Miller and colleagues have been using the ideas behind simulated annealing to create faster, better ways to discover working cocktails of drugs. They started with 19 drugs which, a small bit of math shows, could be combined in 2 to the power of 19 different ways – about half a million possible combinations (not counting sequencing or relative strength issues). As only 20 such combinations could be tested each week, the chances of finding an effective, let alone the best combination, were slim within any reasonable timeframe. Simplifying a bit, rather than attempting to cover the entire range of possibilities, their approach finds a local optimum within one locale by picking a point and iterating variations from there until the best combination is found for that patch of the fitness landscape. It then checks another locale and repeats the process, and iterates until they have covered a large enough portion of the fitness landscape to be confident of having found at least a good solution: they have at least several peaks to compare. This also lets them follow up on hunches and to use educated guesses to speed up the search. It seems pretty effective, at least when compared with alternatives that attempt a theory-driven intentional design (too many non-independent variables), and is certainly vastly superior to methodically trying every alternative, inasmuch as it is actually possible to do this within acceptable timescales.

The central trick is to deliberately go downhill on the fitness landscape, rather than following an uphill route of continuous improvement all the time, which may simply get you to the top of an anthill rather than the peak of Everest in the fitness landscape. Miller very effectively shows that this is the fundamental error committed by followers of the Six-Sigma approach to management, an iterative method of process improvement originally invented to reduce errors in the manufacturing process: it may work well in a manufacturing context with a small number of variables to play with in a fixed and well-known landscape, but it is much worse than useless when applied in a creative industry like, say, education, because the chances that we are climbing a mountain and not an anthill are slim to negligible. In fact, the same is true even in manufacturing: if you are just making something inherently weak as good as it can be, it is still weak. There are lessons here for those that work hard to make our educational systems work better. For instance, attempts to make examination processes more reliable are doomed to fail because it’s exams that are the problem, not the processes used to run them. As I finish this while listening to a talk on learning analytics, I see dozens of such examples: most of the analytics tools described are designed to make the various parts of the educational machine work ‘ better’, ie. (for the most part) to help ensure that students’ behaviour complies with teachers’ intent. Of course, the only reason such compliance was ever needed was for efficient use of teaching resources, not because it is good for learning. Anthills.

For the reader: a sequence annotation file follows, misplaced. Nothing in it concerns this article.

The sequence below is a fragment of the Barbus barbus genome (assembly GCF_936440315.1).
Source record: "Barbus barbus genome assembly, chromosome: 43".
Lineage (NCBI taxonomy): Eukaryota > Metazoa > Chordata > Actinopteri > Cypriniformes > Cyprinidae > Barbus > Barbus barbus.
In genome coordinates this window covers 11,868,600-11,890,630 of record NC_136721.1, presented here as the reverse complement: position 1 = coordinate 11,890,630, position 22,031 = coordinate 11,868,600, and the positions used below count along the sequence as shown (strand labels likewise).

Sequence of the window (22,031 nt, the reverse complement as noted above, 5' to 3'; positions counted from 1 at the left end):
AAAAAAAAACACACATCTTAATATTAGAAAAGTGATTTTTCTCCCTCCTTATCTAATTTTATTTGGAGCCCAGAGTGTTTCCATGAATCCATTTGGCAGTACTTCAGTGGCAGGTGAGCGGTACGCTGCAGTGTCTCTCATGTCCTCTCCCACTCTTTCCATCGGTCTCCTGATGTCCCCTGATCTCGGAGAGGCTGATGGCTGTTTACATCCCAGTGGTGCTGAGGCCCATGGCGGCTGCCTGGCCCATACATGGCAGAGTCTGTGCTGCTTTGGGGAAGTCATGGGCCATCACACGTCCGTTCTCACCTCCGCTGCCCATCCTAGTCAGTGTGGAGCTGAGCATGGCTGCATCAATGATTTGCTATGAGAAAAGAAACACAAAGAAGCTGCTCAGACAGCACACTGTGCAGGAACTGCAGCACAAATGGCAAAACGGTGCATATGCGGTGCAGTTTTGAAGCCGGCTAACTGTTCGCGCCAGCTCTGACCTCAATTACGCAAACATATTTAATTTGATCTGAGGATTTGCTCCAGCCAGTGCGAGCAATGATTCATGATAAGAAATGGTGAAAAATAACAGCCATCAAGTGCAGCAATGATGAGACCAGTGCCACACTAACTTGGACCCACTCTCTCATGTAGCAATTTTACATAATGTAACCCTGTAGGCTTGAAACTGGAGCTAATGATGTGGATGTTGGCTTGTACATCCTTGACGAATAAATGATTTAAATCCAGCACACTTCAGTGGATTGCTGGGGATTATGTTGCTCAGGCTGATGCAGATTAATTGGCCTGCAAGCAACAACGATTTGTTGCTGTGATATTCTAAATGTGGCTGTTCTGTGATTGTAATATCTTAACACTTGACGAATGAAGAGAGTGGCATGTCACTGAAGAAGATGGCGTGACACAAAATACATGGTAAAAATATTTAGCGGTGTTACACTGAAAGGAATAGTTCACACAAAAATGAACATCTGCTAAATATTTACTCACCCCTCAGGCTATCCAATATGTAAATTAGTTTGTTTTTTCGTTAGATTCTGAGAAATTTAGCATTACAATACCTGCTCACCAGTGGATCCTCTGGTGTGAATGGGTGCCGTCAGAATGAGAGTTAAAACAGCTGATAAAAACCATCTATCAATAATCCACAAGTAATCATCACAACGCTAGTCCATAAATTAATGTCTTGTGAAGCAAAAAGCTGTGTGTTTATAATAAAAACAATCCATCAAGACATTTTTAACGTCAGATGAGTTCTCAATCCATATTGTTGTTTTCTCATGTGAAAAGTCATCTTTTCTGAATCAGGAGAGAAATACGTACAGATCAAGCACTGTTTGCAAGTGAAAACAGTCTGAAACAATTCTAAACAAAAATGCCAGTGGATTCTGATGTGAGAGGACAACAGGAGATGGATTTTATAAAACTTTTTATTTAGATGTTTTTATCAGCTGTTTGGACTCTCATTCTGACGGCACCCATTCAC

This way of thinking seems to me to have potentially interesting applications in educational research. We who work in the area are faced with an irreducibly large number of recombinable and mutually affective variables that make any ethical attempt to do experimental research on effectiveness (however we choose to measure that – so many anthills here) impossible. It doesn’t stop a lot of people doing it, and telling us about p-values that prove their point in more or less scupulous studies, but they are – not to put too fine a point on it – almost always completely pointless.  At best, they might be telling us something useful about a single, non-replicable anthill, from which we might draw a lesson or two for our own context. But even a single omitted word in a lecture, a small change in inflection, let alone an impossibly vast range of design, contextual, historical and human factors, can have a substantial effect on learning outcomes and effectiveness for any given individual at any given time. We are always dealing with a lot more than 2 to the power of 19 possible mutually interacting combinations in real educational contexts. For even the simplest of research designs in a realistic educational context, the number of possible combinations of relevant variables is more likely closer to 2 to the power of 100 (in base 10 that’s  1,267,650,600,228,229,401,496,703,205,376). To make matters worse, the effects we are looking for may sometimes not be apparent for decades (having recombined and interacted with countless others along the way) and, for anything beyond trivial reductive experiments that would tell us nothing really useful, could seldom be done at a rate of more than a handful per semester, let alone 20 per week. This is a very good reason to do a lot more qualitative research, seeking meanings, connections, values and stories rather than trying to prove our approaches using experimental results. Education is more comparable to psychology than medicine and suffers the same central problem, that the general does not transfer to the specific, as well as a whole bunch of related problems that Smedslund recently coherently summarized. The article is paywalled, but Smedlund’s abstract states his main points succinctly: